That and other factors were part of a revenue estimate in the governor's plan that is $641 million above her office's November forecast. Schwarzenegger's budget also counts on a 10 percent increase in local property tax revenue that would offset state education costs.

To balance the budget, Hill said the governor's plan was going out on a limb by attempting to pay for $600 million in student busing costs from a fund composed of excess gasoline sales tax revenue.

Democrats have said they will fight to keep paying for the bus funds through education formulas and to keep the gas tax money going to public transit agencies.

Acting Education Secretary Scott Himelstein said he did not foresee any future problems stemming from the decision to fund school busing out of the transportation budget. He said it simply was a way for the governor to meet his goal of eliminating the deficit.

"There's no reduction in service or programs by doing this," he said. "The intent is to fund school transportation out of these dollars. There's no impact in our view on the amount of money school districts receive."

The governor's plan also assumes that the Legislature will immediately approve gambling compacts that it refused to approve in September. The deals could bring more than $500 million to the state, but they still face heated opposition from unions, card clubs, the horse racing industry and the antigambling lobby.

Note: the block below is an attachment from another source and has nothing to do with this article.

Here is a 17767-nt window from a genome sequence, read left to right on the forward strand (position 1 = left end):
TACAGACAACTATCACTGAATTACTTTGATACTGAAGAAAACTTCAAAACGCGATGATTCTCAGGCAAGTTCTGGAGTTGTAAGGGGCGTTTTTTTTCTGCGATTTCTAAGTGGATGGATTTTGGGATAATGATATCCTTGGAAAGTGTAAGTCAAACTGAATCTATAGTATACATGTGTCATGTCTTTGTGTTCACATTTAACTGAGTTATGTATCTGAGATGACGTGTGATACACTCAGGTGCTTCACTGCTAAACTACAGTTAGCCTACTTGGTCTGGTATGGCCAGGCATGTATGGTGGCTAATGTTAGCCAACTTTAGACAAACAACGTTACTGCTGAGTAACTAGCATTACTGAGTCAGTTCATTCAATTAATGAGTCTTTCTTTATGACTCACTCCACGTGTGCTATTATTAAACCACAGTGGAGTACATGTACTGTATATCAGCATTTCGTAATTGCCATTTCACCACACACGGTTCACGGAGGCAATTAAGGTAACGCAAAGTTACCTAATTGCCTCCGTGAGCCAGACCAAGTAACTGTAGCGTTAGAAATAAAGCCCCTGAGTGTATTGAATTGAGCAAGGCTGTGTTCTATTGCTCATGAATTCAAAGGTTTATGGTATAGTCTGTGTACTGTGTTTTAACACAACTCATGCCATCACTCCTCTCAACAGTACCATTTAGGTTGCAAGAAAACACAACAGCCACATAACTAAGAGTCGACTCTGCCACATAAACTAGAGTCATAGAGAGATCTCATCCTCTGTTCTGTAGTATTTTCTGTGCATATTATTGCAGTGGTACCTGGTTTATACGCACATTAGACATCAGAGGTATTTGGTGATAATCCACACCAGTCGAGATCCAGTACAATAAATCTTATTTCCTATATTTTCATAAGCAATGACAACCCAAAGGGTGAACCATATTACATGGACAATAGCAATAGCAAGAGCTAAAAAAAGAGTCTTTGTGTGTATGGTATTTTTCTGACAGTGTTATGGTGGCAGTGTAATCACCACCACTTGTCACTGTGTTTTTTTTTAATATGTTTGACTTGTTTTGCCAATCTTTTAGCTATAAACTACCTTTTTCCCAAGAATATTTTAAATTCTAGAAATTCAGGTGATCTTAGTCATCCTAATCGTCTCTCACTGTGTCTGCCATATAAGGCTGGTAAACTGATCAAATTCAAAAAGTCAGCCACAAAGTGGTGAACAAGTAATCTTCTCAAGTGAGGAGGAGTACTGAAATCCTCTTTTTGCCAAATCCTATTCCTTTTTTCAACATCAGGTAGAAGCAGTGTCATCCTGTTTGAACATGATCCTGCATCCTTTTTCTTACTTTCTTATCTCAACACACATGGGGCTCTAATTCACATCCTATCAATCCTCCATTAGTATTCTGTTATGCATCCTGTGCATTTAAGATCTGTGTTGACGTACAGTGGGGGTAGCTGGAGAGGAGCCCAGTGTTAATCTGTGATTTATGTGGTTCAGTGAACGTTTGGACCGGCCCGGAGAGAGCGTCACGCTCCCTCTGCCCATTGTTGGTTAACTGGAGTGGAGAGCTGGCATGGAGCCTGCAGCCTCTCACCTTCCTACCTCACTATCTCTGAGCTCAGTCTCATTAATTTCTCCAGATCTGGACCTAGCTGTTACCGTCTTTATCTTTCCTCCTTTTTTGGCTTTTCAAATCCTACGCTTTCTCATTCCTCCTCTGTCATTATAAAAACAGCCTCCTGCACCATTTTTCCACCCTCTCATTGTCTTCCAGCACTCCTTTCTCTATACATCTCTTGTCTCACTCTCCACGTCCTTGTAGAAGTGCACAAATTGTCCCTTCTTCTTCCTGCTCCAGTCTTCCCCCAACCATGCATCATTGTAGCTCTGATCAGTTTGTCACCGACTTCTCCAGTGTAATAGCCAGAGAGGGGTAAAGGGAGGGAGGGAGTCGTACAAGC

Schwarzenegger's plan also bets the state wins appeals in two court cases in which it already has lost at the superior court level. Those two cases could take $1.1 billion out of the governor's balanced-budget equation.

Genest disputed that criticism, as well.

"If we put together a budget on the belief that we were going to lose every lawsuit that's been filed against us, then the state budget process would come to a screeching halt," he said. "We look forward to continuing to work with the Legislature to adopt a balanced budget that does not raise taxes and gets us to a goal that both Republicans and Democrats share a net operating deficit next year of zero."